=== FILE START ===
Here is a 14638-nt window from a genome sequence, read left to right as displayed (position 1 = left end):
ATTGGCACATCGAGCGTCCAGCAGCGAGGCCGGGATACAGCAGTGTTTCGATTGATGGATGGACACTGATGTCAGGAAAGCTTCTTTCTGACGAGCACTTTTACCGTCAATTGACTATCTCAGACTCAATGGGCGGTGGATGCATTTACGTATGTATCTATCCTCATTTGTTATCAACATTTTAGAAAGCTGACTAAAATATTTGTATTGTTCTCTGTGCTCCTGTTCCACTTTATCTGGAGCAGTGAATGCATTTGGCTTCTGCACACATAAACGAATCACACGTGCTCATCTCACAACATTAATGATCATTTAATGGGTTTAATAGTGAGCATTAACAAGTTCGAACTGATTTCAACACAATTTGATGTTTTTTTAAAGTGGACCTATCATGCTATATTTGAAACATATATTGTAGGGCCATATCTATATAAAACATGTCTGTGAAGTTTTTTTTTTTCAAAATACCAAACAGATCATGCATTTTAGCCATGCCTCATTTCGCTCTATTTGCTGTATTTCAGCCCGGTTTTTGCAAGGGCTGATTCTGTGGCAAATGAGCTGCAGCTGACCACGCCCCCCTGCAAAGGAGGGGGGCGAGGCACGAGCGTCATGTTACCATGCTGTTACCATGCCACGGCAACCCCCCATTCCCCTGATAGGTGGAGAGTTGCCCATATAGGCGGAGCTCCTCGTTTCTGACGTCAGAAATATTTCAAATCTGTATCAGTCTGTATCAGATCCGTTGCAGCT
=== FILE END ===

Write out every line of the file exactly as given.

Here is a 14638-nt window from a genome sequence, read left to right as displayed (position 1 = left end):
ATTGGCACATCGAGCGTCCAGCAGCGAGGCCGGGATACAGCAGTGTTTCGATTGATGGATGGACACTGATGTCAGGAAAGCTTCTTTCTGACGAGCACTTTTACCGTCAATTGACTATCTCAGACTCAATGGGCGGTGGATGCATTTACGTATGTATCTATCCTCATTTGTTATCAACATTTTAGAAAGCTGACTAAAATATTTGTATTGTTCTCTGTGCTCCTGTTCCACTTTATCTGGAGCAGTGAATGCATTTGGCTTCTGCACACATAAACGAATCACACGTGCTCATCTCACAACATTAATGATCATTTAATGGGTTTAATAGTGAGCATTAACAAGTTCGAACTGATTTCAACACAATTTGATGTTTTTTTAAAGTGGACCTATCATGCTATATTTGAAACATATATTGTAGGGCCATATCTATATAAAACATGTCTGTGAAGTTTTTTTTTTTCAAAATACCAAACAGATCATGCATTTTAGCCATGCCTCATTTCGCTCTATTTGCTGTATTTCAGCCCGGTTTTTGCAAGGGCTGATTCTGTGGCAAATGAGCTGCAGCTGACCACGCCCCCCTGCAAAGGAGGGGGGCGAGGCACGAGCGTCATGTTACCATGCTGTTACCATGCCACGGCAACCCCCCATTCCCCTGATAGGTGGAGAGTTGCCCATATAGGCGGAGCTCCTCGTTTCTGACGTCAGAAATATTTCAAATCTGTATCAGTCTGTATCAGATCCGTTGCAGCT